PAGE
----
Reading and gender and the messages we send

Published by Lori Pickert on July 28, 2014 at 06:25 PM

Yes, yes, a million times yes to this:

A couple things happen when we focus all of our collective attention on boys and whether or not they are reading. First, we tell boys that they are not reading, and that reading is not an inherently “boyish” thing to do. We expect them, in fact, not to read, and boys who love reading are outside the norm. Next, we start gendering books and telling boys that they like certain kinds of books, that they are interested in humor and adventure and fun. And they specifically do not like the sort of books that help kids at this age figure out how to be in the world, and they specifically do not like literary books or hard books or emotional books. And they absolutely positively do not want to read a book starring a girl.

When we give panels on boys and reading with only (or even predominantly) male authors, we tell boys they are only supposed to like books by men. (This will be surprising to JK Rowling and Suzanne Collins.) We tell them that only men have something to say to them. When we say boys won’t read books with girl heroes, we are constructing that reality for them. (It gets troubling in all kinds of ways — the act of reading as a child is about empathy for and connection with the protagonist, and it’s quite problematic to tell boys we don’t expect they can empathize with girls.)

And in all of this, we’re telling boys that we don’t expect a lot from them. — On Gender and Boys Read Panels

The post goes on to make many more good points.

Related posts of mine on and around this subject:

[I]t’s a shame to treat reading as a sort of punishment — or something that requires a spoonful of sugar to go down, which is why I’m a curmudgeon about reading programs that bribe kids with prizes or pizza if they read. Reading isn’t punishment — reading is one of the greatest things ever. When we act this way, we are sending a clear message that reading isn’t awesome — it’s something that requires cajoling, bribery, or denial. It’s good for you, like broccoli.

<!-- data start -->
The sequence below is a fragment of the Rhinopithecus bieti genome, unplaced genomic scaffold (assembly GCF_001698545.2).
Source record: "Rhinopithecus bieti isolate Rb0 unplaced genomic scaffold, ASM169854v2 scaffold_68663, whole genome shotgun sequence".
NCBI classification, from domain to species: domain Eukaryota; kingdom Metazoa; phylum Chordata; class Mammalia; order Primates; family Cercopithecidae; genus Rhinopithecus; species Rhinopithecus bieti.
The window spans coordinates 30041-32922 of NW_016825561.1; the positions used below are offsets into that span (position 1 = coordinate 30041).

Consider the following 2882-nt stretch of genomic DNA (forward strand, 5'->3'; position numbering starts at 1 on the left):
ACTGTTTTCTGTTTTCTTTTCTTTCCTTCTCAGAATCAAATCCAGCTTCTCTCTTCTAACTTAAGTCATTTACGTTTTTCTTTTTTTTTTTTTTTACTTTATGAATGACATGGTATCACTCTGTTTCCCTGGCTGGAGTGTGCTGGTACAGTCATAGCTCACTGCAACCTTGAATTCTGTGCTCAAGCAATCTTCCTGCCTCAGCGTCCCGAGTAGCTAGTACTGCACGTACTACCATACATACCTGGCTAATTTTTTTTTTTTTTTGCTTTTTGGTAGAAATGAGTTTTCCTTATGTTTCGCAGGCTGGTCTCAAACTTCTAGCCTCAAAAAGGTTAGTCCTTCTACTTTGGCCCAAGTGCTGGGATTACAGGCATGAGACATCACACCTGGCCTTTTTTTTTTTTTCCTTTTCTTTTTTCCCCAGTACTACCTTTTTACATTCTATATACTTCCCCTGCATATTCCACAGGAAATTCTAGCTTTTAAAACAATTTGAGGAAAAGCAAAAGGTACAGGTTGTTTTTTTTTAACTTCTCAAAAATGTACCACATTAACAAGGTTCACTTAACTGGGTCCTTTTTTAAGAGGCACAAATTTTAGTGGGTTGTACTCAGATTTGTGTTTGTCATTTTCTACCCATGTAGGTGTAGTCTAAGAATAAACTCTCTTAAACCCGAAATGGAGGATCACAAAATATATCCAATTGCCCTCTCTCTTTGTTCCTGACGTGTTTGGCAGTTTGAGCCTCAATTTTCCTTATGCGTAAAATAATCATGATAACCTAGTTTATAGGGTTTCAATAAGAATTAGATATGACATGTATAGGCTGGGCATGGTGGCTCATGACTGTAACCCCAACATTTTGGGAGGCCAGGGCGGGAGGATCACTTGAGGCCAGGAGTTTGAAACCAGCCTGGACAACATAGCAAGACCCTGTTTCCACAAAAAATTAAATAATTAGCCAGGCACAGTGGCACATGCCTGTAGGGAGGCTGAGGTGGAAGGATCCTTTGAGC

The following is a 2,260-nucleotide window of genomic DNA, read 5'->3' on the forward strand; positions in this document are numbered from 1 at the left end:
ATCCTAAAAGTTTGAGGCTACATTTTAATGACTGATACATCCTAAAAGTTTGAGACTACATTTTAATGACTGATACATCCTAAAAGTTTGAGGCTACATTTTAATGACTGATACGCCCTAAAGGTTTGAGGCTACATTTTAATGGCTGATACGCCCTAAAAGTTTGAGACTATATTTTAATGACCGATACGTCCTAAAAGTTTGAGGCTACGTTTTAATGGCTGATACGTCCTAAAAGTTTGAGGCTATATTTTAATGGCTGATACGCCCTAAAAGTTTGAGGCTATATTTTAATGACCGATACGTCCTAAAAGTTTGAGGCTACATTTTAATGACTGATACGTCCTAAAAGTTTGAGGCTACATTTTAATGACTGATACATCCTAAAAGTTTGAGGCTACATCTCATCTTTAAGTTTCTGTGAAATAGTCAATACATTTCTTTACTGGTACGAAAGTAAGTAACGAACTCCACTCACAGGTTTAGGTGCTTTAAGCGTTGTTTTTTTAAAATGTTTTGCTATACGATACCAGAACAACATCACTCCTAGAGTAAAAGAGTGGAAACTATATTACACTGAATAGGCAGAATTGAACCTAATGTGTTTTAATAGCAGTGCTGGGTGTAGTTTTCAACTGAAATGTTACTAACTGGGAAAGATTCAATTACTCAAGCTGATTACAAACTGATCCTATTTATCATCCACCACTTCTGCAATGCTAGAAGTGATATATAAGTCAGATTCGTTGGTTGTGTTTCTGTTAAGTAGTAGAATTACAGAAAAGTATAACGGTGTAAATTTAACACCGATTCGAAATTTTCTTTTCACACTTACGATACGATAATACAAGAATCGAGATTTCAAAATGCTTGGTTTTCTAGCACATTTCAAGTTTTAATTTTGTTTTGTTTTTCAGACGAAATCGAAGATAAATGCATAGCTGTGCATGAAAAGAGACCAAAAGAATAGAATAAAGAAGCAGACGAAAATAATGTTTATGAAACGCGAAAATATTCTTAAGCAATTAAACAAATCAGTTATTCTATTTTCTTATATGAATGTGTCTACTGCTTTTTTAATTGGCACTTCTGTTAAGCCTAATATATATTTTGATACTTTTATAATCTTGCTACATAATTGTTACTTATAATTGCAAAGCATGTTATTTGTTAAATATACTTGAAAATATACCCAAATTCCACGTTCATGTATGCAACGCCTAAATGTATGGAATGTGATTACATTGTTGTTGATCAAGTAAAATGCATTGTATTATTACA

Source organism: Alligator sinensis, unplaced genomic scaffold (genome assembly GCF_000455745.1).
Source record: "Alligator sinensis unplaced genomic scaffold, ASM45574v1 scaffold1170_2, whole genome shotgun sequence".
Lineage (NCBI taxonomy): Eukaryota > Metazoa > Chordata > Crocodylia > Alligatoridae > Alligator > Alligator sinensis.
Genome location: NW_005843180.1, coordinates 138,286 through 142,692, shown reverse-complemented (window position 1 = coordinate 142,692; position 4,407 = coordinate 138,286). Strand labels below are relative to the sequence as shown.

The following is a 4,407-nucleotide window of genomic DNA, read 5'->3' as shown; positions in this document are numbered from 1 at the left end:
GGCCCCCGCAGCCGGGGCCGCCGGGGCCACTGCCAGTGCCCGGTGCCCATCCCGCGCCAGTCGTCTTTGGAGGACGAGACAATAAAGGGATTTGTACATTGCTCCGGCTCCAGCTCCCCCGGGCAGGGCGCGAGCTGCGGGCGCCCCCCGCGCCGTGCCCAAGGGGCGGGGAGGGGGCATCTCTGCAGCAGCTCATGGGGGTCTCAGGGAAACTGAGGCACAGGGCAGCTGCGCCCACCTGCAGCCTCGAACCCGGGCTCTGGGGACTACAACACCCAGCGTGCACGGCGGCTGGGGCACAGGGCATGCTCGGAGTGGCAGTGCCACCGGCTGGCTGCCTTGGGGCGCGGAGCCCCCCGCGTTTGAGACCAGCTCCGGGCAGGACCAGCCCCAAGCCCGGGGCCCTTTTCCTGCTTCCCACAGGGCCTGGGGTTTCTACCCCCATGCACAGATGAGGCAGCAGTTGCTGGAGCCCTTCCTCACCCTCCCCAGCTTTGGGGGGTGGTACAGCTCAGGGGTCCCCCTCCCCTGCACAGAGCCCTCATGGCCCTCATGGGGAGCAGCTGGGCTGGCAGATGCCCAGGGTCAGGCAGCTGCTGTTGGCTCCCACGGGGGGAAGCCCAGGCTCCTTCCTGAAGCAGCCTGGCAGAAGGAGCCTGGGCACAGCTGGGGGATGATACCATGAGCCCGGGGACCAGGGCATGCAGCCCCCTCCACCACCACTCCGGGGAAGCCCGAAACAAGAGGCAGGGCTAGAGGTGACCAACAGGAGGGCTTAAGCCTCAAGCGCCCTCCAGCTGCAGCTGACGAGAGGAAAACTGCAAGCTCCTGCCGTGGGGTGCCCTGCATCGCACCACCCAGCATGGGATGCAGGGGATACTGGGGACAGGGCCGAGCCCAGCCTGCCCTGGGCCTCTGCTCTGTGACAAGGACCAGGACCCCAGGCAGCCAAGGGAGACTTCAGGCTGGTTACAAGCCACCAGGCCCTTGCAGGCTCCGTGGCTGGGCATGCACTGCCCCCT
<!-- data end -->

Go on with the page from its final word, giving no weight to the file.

But why — why?! — do we keep presenting reading as something that is incompatible with normal life? Why can’t you read and watch TV? Why can’t you enjoy playing the Wii and reading a good book?

Does it really follow that children need to be bored to read? And in order to invoke boredom — and cause children to read — we have to smash all the other entertainment options?

If we are going to put forth this idea that readers are people (and children) who sit around in horn-rimmed glasses and sweater vests, who don’t play football or Xbox, who don’t like Spongebob or Spiderman, then how are we going to convince reluctant readers that reading is one of the most awesome activities ever? — In defense of reading, which should need no defense

and

I worked for years in a school environment, and I constantly had to take kids and convert them into readers — convince them that they were wrong about hating to read, about not wanting to read, about wanting to do anything but read. When you try to promote something good (reading, playing outside) by attacking something kids love, you are seriously not helping me.

I tie this to the “books are broccoli” approach. Imagine a cartoon where a teacher is handing two parents a sheet of paper and saying, “Now, the way we introduce children to hating learning is to first get them to hate reading. So require your child to read 30 minutes every night and then fill out and initial this form.”

If you want to suck the fun out of anything that your child enjoys doing, I suggest you force them to do it for 30 minutes every night, fill out a form, and have you initial it.